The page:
Because the Court never explains its refusals to hear a case, there is no way to know what led it to bypass a case, especially when some of the Justices have pressed it energetically to grant review, as almost certainly happened behind the scenes with the Elmbrook case. The case was listed for the Justices’ discussion ten times after they had decided the Town of Greece case.
The dissenting opinion by Justice Antonin Scalia, joined by Justice Clarence Thomas, gave significant hints about what those discussions could have covered. Those two argued that theTown of Greece decision had undercut the basis of the lower court ruling against holding graduation rites in a church, that the town board prayers case had made it harder to prove coercion from exposure to religious symbols, and that the case also had demanded a more searching study of the historic background of a practice involving some form of religious expression or display, which the dissenters said the lower court did not do. None of those arguments, spelled out in a seven-page opinion, moved the rest of the Court.
The practical result is that the lower court decision — by the U.S. Court of Appeals for the Seventh Circuit — becomes binding, at least for the school system involved in the case: a public school district in Brookfield, Wisconsin, a western suburb of Milwaukee. School officials, finding school facilities too cramped or uncomfortable for graduation exercises, moved them to the sanctuary of a local non-denominational, evangelical church. That sanctuary was dominated by a very large Christian cross and a number of religious banners, and there were Bibles, hymnals, and religious literature in the pews where students and their families would be seated.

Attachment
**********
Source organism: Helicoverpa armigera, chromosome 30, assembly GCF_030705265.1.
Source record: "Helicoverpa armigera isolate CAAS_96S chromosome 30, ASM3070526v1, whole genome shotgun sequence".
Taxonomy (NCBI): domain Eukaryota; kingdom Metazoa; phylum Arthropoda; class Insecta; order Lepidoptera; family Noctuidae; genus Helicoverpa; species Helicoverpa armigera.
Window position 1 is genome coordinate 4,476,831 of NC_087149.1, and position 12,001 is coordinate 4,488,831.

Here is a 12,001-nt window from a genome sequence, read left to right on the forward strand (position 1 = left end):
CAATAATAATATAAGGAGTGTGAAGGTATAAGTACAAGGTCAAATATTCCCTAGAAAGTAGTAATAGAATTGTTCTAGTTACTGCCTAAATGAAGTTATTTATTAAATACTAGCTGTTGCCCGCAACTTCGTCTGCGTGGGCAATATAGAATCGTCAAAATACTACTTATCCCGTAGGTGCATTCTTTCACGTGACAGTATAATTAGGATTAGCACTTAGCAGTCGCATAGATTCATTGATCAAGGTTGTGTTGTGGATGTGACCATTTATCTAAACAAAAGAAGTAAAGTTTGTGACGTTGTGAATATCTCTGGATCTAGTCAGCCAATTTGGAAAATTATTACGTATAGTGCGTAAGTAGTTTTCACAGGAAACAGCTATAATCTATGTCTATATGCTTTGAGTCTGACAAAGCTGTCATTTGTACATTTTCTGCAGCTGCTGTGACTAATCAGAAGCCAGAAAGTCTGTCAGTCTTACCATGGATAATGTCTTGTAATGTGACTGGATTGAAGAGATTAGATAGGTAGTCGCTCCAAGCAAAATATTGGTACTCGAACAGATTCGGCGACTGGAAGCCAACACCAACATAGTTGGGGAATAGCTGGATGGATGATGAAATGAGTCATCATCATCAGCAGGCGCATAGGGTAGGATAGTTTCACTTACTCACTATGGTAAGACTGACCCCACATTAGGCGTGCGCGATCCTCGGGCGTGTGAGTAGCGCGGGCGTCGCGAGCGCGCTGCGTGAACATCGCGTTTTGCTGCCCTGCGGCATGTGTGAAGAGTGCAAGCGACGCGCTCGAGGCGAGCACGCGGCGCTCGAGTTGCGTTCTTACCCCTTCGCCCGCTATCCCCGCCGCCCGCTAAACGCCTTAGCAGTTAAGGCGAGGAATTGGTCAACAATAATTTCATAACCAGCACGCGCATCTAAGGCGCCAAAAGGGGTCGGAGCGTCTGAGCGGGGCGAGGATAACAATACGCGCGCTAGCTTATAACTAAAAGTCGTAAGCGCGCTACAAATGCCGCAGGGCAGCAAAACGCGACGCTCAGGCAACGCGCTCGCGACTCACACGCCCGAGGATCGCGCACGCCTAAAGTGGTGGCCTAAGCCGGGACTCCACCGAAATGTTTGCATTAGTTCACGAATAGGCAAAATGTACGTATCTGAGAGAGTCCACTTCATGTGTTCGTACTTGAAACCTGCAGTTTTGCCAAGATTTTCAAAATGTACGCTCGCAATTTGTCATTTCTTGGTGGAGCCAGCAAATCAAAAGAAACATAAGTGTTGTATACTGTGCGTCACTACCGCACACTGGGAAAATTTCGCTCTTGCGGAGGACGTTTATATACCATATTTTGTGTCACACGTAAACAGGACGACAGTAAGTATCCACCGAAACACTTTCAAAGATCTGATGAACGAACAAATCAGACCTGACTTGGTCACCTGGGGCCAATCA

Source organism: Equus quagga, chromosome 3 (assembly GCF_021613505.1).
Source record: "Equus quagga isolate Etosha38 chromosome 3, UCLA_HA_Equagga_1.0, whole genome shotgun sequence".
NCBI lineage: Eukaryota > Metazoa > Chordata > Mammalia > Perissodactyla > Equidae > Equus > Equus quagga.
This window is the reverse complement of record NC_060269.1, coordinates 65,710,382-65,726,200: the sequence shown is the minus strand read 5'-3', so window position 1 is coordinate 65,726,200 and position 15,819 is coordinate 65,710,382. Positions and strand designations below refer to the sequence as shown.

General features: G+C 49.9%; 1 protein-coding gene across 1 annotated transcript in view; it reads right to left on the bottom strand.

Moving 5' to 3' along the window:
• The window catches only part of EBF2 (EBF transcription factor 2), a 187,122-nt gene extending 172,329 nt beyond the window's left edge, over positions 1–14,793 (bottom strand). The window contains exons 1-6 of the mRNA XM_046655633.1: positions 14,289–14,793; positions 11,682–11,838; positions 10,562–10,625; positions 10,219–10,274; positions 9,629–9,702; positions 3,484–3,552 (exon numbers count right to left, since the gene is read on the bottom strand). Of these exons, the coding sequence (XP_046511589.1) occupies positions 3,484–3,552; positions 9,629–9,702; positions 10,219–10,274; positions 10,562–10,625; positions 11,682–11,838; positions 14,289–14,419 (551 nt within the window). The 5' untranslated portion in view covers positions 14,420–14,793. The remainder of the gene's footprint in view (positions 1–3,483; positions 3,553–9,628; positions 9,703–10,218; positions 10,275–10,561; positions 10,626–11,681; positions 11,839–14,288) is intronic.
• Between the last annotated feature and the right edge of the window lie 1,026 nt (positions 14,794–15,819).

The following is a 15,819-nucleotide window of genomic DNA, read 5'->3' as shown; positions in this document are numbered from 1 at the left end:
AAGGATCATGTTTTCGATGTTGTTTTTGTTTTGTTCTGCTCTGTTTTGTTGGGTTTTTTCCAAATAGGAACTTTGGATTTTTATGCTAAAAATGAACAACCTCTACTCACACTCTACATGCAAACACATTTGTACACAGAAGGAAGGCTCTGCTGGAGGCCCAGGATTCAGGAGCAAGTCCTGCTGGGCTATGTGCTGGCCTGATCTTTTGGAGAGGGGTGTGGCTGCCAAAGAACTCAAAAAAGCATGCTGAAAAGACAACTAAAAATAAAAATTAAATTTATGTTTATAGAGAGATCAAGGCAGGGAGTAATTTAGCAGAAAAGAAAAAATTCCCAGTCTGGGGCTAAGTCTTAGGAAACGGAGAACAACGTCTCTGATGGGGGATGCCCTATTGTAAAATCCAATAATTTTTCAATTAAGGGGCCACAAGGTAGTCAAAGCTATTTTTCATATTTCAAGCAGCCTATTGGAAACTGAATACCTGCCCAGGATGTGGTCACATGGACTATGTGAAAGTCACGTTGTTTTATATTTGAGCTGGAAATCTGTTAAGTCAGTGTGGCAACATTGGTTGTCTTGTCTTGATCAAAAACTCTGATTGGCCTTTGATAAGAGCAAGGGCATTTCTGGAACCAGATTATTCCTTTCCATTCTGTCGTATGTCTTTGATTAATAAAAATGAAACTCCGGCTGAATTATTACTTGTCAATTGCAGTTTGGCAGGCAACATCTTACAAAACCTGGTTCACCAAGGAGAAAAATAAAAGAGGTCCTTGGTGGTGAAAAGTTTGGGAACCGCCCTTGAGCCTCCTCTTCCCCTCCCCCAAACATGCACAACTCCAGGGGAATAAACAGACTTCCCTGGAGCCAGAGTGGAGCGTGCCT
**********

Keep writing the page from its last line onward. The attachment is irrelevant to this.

The en banc Seventh Circuit, splitting seven to three, ruled that the exposure of the students and their younger siblings to such symbolism was a form of coercion of religious beliefs. The school district asked the Supreme Court to take up the case, arguing that there was no attempt to promote religious views on the audience at the ceremonies.
As I’ve noted many times in the past, it’s usually mistaken to draw any kind of meaning from the Court’s denial of a specific appeal. In this case, though, it seems rather obvious that the Court was sending the signal that its decision in Town of Greece was not intended to impact the logic behind the long line of case law dealing with the proper role of religion in public schools. Indeed, one could possibly even say that the Court is implying that there may be different standards for even de minimis governmental acknowledgments of religion depending on whether the intended audience is primarily made up of adults or children. There are several reasons why such a distinction would make sense, of course. As Denniston notes, children in public schools do not have the same choice to be present that an adult at a public meeting does, meaning that actions that tend to advance religious ideas in schools have an inherently coercive nature that necessitates greater scrutiny. Additionally, since children generally don’t have the same judgment skills and willingness to speak out against authority figures that adults do, religious endorsements by school officials are potentially more intimidating. These are ideas that have served as the underpinning of nearly every Supreme Court case dealing with religion in public education since the landmark case of Engle v. Vitale, which struck down New York’s mandatory school prayers.
In this particular case, the Court’s denial of certiorari means that the 7th Circuit’s ruling that the practice of holding graduation ceremonies in churches is unconstitutional. This strikes me as a correct result. If the ceremonies were being held in a church-owned property that wasn’t filled with religious symbols, then perhaps it would be a different story, but a public school graduation in a church is clearly beyond the pale. Eventually, however, I think it’s clear that the Supreme Court will have to deal with the impact that the Town of Greece decision has on its religion in schools case law. This was not the case in which that would happen.
Here’s the Scalia/Thomas dissent: